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From the Archives - The Army and Navy Journal Report on the 25th Infantry Regiment’s "Bicycle Corps"

Bicycles were an innovative technology in the late nineteenth century, and a number of armies experimented with their use. The first important American experiments in the use of bikes were conducted by a detail of the 25th Infantry, one of the Army’s four “Colored” regiments.

In 1896 the regiment’s “Bicycle Corps” conducted what was the longest field test of the tactical uses of bicycles by any American troops to that time, as told in the pages of the Army and Navy Journal,

BICYCLE “CORPS,” 25TH Inf
2d Lieut. James A. Moss, U.S.A., Commanding

The Bicycle Corps of. the 25th. U.S. Inf., under the command of 2d Lieut. James. A. Moss, appears to have had a very successful, but very fatiguing, trial in their recent expedition from Fort Missoula, Mont., to test the bicycle for military purposes. . . .

The corps left Fort Missoula Aug. 15 with rations, rifles, cooking utensils, shelter tents, ammunition, extra bicycle parts, repair material, etc., etc. They reached Fort Harrison on the 17th, having covered 132 miles in 22 hours of actual travel. They got new rations at Harrison and left for Yellowstone at noon Aug. 19, reaching Mammoth Springs, Wyo., at 1:30 Aug. 23. The distance of 101 miles was made in 31 hours of actual traveling. So far they had traveled in 53 hours of actual traveling, 323 miles of the hilliest and rockiest roads in the United States, fording streams, going through sand, mud, over road ruts, etc. Every day, except only one, they had wind against them. Aug. 25 the corps left for a days’ trip through the park.

When they left Fort Missoula, their 1ightest wheel [i.e., bicycle] packed, weighed 64 pounds, the heaviest 84 pounds, an average of 77˝ pounds; the lightest wheel with rider, weighed 205 pounds, the heaviest, 272 pounds. The wheel used was the 26-pound Spalding bicycle, geared to 66˝. The weights of the members of Bicycle Corps were as follows: Lieut. Moss, 135 pounds; Corp. Williams, 153˝; Musician Brown, 145˝; Pvt. Proctor, 152; Pvt. Findley, 183˝; Pvt. Foreman, 160; Pvt. Haynes, 160; Pvt. Johnson, 151˝.

Previous to making this trip, Lieut. Moss made a preliminary excursion to Lake McDonald, leaving Fort Missoula at 6:20 A.M., Aug. 6 and reaching there on return at 1:30 P.M., Aug. 9, having ridden and walked 126 miles in 24 hours of actual traveling under most adverse circumstances. They were delayed quite a number of times in tightening nuts, adjusting handle bars, etc. The wheels were not spared in the least, and did the work extraordinarily well. On their trip the men found the roads muddy from recent rain, and were impeded by the clay-mud sticking to the tires of their bicycles. They had to dismount frequently to scale heights, and over six miles of road they dismounted twenty times on account of mud puddles and fallen trees. While crossing Finley Creek on wheels two men fell in the stream. Part of the journey was made in a driving rain, which covered the wheels with mud and filled the shoes of the riders with water, making it difficult for them to keep their feet. on the muddy pedals. [Another creek] was forded through three feet of swift water, each wheel being carried across on a pole suspended from the shoulders of two soldiers. "Had the devil himself," says Lieut. Moss, “conspired against us, we would have had little more to contend with.”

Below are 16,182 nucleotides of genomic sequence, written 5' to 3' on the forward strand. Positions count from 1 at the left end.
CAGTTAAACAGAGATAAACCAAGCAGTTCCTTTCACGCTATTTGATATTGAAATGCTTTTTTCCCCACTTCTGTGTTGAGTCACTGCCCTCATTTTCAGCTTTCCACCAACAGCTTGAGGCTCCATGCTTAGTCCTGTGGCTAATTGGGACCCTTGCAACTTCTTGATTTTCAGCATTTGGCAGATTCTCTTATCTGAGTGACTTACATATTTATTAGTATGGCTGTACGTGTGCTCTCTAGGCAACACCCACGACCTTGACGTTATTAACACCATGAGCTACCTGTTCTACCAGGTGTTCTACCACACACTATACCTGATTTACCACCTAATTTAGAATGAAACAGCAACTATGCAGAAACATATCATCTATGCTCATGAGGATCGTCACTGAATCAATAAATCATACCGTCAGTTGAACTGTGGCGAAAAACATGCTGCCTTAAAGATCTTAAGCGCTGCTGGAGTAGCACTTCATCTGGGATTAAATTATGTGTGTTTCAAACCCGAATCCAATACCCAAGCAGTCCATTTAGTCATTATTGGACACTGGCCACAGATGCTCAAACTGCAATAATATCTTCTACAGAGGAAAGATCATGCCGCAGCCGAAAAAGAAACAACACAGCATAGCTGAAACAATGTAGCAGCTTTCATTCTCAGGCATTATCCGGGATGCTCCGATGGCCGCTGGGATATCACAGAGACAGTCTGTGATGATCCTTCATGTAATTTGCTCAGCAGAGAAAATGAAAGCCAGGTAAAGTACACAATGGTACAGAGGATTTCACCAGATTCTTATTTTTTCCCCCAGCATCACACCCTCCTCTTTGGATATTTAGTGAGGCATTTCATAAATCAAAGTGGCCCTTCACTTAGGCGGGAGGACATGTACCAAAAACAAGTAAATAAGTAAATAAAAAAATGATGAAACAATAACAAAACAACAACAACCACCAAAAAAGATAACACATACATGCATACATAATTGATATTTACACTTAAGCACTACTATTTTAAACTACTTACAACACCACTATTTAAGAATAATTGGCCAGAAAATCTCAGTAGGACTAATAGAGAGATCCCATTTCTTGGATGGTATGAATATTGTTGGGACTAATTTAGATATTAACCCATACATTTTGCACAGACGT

The party attracted great. attention along the way from the inhabitants, and their dogs and cattle. Dogs ran after them, cattle away from. them, and residents stopped work and stood in open-mouthed wonder as they passed. Every once in a while they would strike an Indian cabin and the dogs barking would announce their approach, while the occupants would stand in the door and gaze at them. Every other soldier carried a complete Spalding repair kit. The large tin [water] case (carrying about 11 gallons) was attached to the front of bicycles on a frame and strapped to the handle bars. The men wore the heavy marching uniform, and every other soldier was armed with a rifle and 30 rounds ammunition. The rifles were strapped horizontally on the top side of the side of the bicycles with the bolt on top. Those not so armed carried revolvers on belt with 30 cartridges.

Although arguably the experiment, and subsequent ones, were a success, Uncle Sam never got ‘round to mounting large numbers of troops on bicycles, such as was done by most European armies at various times.

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